Together we need to work for this hook which will be more than symbolic words. When Pope John Paul II met with Aborigines and Torres Strait Islanders at Alice Springs in 1986, he said, ‘The establishment of a new society for Aboriginal people cannot go forward without just and mutually recognized agreements with regard to these human problems, even though their causes lie in the past. The greatest value to be achieved by such agreements, which must be implemented without causing new injustices, is respect for the dignity and growth of the human person.’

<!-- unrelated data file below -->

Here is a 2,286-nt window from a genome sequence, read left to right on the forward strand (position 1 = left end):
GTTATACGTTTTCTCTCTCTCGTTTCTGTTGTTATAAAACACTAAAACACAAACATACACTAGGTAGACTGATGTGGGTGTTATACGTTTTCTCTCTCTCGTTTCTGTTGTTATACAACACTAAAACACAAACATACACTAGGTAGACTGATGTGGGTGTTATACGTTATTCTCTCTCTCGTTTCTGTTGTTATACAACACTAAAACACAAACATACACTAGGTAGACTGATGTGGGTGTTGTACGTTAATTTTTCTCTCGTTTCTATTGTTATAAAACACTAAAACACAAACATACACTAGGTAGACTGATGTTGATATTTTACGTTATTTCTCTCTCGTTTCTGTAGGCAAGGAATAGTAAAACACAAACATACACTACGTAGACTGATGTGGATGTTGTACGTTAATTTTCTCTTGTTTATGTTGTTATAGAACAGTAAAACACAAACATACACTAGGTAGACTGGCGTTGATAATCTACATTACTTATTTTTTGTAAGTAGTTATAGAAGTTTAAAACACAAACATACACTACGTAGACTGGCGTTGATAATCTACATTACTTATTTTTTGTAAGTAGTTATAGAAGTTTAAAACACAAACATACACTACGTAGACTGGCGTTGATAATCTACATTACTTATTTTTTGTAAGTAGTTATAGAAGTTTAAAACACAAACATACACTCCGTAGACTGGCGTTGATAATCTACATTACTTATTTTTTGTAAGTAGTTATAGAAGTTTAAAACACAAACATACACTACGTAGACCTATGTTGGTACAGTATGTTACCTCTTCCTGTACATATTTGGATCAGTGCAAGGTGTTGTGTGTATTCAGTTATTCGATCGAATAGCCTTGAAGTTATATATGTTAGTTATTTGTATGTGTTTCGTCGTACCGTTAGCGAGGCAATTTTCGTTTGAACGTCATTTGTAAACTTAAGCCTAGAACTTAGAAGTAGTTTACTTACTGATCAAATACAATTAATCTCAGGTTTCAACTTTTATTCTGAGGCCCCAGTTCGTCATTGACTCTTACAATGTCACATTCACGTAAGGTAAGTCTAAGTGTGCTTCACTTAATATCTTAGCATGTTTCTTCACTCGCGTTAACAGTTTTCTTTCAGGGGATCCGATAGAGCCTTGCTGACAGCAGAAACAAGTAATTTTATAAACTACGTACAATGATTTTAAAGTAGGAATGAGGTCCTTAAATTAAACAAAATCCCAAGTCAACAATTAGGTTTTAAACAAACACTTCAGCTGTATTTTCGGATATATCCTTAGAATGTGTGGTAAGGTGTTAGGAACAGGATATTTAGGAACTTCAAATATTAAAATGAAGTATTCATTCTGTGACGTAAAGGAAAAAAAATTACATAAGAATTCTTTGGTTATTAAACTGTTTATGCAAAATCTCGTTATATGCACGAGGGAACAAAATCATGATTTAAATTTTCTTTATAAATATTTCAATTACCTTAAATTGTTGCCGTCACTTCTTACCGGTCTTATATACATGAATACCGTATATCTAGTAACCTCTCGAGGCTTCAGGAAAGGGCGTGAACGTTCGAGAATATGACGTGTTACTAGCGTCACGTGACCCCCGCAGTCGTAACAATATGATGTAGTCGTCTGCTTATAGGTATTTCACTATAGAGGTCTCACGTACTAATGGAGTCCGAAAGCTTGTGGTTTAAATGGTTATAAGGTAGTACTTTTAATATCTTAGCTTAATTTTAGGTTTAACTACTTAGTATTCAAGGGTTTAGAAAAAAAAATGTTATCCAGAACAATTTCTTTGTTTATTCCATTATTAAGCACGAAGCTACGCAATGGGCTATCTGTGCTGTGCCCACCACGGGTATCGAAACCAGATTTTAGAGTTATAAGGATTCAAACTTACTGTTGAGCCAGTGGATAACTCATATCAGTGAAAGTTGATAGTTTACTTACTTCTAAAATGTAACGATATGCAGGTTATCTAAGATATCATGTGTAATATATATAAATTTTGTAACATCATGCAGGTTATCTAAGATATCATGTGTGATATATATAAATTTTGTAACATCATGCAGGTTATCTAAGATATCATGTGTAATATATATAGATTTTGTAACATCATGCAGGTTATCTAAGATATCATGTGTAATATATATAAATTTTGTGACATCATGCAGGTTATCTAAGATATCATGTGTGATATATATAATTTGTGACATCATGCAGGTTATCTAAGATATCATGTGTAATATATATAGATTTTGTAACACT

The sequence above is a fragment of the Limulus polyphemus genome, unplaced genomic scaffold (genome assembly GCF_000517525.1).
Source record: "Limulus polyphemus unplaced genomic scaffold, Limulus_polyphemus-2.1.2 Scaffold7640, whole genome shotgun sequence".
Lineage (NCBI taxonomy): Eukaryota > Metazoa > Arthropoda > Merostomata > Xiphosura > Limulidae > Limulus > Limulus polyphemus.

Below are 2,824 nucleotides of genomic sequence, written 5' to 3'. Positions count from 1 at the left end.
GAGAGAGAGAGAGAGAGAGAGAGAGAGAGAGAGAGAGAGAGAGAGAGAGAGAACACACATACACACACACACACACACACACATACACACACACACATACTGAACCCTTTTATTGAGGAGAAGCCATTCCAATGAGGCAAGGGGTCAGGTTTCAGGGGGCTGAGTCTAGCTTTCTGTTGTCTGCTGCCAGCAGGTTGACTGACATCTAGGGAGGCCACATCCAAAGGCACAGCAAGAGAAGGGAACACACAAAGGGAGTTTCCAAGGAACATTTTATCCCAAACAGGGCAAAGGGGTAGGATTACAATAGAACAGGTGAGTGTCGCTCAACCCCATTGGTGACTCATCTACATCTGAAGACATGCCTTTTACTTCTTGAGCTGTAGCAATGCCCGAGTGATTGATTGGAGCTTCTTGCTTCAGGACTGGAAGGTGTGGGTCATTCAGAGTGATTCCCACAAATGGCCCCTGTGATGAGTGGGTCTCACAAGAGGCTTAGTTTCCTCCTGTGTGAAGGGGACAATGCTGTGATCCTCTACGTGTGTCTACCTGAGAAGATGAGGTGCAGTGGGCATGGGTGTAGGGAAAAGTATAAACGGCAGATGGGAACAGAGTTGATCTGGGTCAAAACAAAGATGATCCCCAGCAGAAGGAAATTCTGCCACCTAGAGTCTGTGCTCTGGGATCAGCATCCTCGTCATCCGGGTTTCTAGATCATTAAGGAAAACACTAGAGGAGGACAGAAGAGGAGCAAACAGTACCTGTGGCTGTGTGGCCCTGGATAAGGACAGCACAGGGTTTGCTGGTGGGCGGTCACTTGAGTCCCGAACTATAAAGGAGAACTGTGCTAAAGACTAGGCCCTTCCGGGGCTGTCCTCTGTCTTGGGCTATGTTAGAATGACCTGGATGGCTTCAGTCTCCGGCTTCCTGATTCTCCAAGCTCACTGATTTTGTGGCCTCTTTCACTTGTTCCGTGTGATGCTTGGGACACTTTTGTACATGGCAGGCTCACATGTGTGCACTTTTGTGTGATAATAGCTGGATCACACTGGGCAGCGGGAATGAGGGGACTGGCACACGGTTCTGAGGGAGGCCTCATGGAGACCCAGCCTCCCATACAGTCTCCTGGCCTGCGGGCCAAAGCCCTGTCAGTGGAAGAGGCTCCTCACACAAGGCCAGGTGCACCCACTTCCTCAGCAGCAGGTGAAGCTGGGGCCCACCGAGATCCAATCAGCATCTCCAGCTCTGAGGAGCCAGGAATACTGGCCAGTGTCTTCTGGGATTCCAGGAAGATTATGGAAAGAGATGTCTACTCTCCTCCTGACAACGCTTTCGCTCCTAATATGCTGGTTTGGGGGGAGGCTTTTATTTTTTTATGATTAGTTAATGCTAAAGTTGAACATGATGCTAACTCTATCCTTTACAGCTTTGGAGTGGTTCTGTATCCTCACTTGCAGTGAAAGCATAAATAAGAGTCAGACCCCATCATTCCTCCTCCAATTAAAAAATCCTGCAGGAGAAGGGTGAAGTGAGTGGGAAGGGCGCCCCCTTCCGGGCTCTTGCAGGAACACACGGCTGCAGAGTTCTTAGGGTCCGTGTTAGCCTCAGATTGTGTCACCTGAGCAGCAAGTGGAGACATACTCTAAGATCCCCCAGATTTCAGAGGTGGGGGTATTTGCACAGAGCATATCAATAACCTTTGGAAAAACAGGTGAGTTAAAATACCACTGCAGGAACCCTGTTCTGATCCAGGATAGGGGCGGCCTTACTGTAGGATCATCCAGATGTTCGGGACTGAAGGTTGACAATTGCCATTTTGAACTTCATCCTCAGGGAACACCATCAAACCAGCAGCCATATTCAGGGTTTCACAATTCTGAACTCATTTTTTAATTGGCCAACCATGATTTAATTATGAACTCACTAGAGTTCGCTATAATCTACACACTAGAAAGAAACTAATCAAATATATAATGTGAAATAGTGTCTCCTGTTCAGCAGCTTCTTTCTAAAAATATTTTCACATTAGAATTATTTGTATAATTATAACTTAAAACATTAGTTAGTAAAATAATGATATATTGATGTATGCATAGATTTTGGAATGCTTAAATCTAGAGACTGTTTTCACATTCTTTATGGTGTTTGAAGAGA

We Catholics, whether Indigenous or not, could contribute in two ways to facilitate the establishment of this new society in which Aborigines and Torres Strait Islanders are assured their place at table when laws are made affecting them and their heritage. First we could use whatever influence we have with friends and associates to convince our fellow citizens that constitutional recognition is desirable. In a democracy, elected politicians, especially in an election year, do like to follow the lead of the people when a proposal is popular. Second we could marshal the arguments to convince members of the more conservative political parties that they should be aboard. That might include suggestions of constitutional reform which search for a match between Indigenous aspirations and Liberal-National Party philosophical constraints. Unless these steps are taken, there is no point whatever in proceeding with a referendum. Terms like ‘voice’ and ‘hook’ are not refined constitutional terms. That’s why we need to build trust being attentive to the aspirations behind ‘the Voice’ and ‘the hook’, being constructive with suggestions which might match the images of voice and hook.